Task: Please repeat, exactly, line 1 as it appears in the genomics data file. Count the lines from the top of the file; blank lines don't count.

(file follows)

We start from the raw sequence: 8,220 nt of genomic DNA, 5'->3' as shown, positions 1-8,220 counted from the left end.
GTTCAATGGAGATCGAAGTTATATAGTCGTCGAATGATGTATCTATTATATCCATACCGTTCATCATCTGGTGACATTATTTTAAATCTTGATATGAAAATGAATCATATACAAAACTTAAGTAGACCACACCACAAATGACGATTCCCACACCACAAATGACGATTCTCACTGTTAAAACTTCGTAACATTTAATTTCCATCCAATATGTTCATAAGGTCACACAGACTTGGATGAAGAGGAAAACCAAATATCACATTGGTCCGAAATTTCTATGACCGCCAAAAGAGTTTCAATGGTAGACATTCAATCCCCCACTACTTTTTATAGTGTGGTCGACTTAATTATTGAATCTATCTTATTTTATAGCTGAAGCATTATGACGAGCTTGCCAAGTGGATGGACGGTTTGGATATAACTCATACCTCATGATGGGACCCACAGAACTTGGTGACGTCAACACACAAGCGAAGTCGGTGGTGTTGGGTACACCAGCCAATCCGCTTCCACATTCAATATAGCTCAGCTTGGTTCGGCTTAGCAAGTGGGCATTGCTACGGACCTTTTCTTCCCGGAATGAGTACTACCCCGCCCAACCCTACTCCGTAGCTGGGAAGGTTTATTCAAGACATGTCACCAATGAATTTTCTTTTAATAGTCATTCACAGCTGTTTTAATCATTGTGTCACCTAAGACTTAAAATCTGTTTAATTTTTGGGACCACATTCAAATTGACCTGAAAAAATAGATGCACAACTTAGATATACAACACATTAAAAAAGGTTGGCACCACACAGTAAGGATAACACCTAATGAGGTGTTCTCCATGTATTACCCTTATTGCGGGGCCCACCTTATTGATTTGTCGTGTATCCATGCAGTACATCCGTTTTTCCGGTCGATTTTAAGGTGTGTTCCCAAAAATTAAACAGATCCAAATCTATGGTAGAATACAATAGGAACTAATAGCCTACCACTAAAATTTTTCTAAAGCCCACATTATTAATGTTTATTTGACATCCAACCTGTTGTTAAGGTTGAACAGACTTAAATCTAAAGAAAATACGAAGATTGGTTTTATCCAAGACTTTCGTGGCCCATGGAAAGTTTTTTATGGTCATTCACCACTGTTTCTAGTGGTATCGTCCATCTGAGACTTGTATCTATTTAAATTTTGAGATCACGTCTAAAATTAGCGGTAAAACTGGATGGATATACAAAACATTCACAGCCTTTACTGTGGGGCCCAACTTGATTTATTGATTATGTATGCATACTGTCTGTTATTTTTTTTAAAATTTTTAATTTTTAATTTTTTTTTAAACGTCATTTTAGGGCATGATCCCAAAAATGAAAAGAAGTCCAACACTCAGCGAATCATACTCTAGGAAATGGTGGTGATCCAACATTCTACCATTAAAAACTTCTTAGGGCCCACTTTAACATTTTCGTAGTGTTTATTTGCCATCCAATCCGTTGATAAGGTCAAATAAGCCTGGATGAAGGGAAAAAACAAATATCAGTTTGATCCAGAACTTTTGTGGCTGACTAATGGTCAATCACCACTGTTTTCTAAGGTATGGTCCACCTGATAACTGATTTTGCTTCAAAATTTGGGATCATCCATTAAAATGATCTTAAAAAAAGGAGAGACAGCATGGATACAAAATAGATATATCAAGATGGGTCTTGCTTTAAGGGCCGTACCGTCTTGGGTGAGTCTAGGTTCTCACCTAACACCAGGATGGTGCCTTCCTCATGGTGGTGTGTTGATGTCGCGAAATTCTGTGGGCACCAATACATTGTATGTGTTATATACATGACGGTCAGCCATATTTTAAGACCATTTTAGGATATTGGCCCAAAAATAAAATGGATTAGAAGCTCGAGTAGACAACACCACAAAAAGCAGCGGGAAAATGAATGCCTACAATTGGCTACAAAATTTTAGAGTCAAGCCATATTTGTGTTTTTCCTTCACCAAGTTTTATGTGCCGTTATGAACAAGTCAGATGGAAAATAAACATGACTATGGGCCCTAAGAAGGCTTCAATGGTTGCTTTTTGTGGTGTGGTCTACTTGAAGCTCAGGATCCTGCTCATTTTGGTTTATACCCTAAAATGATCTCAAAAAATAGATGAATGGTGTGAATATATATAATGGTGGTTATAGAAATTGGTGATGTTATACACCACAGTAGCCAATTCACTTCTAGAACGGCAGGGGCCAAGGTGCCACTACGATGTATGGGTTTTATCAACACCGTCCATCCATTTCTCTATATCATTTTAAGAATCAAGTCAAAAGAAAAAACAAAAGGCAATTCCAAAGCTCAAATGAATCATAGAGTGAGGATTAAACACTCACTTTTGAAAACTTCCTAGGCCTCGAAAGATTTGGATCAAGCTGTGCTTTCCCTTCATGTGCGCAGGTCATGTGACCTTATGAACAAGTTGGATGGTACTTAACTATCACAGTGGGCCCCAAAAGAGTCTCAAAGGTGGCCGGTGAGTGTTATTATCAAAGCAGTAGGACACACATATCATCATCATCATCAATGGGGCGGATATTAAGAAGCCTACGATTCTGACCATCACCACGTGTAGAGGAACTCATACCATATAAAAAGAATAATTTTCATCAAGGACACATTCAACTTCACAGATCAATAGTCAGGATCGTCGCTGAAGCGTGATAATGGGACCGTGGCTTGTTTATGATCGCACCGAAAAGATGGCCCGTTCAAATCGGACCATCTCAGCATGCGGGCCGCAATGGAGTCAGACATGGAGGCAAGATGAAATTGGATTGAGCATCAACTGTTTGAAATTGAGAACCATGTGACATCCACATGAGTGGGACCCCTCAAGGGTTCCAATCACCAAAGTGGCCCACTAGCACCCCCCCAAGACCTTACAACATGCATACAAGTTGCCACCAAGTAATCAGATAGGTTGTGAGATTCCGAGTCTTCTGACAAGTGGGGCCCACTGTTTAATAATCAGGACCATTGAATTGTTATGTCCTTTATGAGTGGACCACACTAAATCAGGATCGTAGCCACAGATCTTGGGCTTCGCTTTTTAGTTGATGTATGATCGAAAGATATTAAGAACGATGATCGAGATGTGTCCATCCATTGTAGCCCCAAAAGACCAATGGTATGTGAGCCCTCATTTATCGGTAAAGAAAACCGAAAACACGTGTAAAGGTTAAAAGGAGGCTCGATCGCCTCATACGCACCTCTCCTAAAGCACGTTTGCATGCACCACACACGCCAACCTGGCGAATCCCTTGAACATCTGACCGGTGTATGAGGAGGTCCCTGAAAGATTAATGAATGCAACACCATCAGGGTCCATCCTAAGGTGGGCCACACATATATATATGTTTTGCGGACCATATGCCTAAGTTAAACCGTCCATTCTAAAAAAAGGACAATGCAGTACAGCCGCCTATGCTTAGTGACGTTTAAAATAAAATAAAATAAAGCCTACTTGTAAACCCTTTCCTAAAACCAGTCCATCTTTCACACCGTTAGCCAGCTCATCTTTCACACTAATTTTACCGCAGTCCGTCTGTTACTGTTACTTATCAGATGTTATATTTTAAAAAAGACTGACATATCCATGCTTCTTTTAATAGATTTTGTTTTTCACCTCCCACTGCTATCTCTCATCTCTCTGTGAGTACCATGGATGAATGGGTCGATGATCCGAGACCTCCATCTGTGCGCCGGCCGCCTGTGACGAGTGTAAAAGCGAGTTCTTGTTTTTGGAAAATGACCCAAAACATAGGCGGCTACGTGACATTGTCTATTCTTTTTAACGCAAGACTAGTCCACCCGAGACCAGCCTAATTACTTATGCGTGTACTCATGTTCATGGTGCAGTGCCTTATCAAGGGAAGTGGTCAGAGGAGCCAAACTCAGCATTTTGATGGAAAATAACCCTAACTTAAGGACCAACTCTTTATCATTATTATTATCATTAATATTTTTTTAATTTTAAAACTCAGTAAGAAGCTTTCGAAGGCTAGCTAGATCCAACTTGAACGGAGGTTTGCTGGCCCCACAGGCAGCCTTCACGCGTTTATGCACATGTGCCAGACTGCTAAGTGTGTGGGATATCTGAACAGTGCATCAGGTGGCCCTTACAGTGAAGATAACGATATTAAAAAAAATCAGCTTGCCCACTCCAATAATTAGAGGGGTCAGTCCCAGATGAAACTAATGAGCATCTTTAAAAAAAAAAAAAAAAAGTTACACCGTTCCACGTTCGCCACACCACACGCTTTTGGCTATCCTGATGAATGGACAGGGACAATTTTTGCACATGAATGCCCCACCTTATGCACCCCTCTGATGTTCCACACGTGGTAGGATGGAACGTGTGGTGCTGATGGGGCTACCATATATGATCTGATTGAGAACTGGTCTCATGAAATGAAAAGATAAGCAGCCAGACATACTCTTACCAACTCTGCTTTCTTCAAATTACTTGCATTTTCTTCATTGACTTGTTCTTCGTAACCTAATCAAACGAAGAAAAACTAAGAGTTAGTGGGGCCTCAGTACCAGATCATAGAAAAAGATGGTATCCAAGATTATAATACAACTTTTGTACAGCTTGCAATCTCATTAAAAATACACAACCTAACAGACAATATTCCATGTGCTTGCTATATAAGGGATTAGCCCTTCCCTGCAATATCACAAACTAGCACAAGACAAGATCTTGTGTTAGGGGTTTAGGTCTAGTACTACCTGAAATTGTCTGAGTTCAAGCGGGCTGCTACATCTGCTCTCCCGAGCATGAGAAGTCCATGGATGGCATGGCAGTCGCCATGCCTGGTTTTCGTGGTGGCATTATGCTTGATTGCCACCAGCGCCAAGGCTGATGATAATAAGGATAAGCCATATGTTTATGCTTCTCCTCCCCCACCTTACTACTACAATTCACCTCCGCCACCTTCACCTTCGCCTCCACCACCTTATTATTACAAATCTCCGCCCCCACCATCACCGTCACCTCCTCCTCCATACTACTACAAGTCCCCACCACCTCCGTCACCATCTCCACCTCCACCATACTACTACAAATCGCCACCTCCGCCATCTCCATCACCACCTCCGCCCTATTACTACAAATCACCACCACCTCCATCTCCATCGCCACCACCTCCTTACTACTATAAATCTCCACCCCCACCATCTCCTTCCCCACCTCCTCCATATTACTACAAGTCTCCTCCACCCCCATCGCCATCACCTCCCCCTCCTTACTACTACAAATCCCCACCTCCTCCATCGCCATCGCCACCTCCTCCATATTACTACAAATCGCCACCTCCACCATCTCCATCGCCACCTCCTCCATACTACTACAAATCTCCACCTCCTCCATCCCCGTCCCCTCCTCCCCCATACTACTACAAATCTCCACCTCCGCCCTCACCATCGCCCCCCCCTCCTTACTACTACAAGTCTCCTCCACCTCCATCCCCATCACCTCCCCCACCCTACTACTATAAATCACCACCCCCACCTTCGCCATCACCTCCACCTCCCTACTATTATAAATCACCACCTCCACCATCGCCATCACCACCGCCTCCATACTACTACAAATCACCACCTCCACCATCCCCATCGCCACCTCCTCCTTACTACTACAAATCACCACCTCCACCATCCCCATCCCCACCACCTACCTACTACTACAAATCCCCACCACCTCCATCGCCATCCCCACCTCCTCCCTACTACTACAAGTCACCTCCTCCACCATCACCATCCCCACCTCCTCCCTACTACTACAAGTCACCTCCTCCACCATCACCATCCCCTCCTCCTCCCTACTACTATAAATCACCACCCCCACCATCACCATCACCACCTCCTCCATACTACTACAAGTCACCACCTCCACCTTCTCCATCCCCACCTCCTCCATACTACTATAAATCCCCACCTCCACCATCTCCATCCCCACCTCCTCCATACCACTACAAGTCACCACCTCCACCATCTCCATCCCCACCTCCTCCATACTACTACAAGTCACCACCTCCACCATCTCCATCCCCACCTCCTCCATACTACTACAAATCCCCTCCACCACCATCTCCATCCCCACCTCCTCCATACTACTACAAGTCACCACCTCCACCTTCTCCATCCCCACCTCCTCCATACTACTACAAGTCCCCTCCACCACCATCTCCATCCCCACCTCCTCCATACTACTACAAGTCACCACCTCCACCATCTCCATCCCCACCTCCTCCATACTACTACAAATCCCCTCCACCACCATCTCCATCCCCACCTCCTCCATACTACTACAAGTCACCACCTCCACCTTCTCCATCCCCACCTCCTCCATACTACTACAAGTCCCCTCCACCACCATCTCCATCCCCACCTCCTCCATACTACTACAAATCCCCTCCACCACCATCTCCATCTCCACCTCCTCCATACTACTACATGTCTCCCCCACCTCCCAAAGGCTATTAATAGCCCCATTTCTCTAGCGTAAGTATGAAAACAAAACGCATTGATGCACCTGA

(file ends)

We start from the raw sequence: 8,220 nt of genomic DNA, 5'->3' as shown, positions 1-8,220 counted from the left end.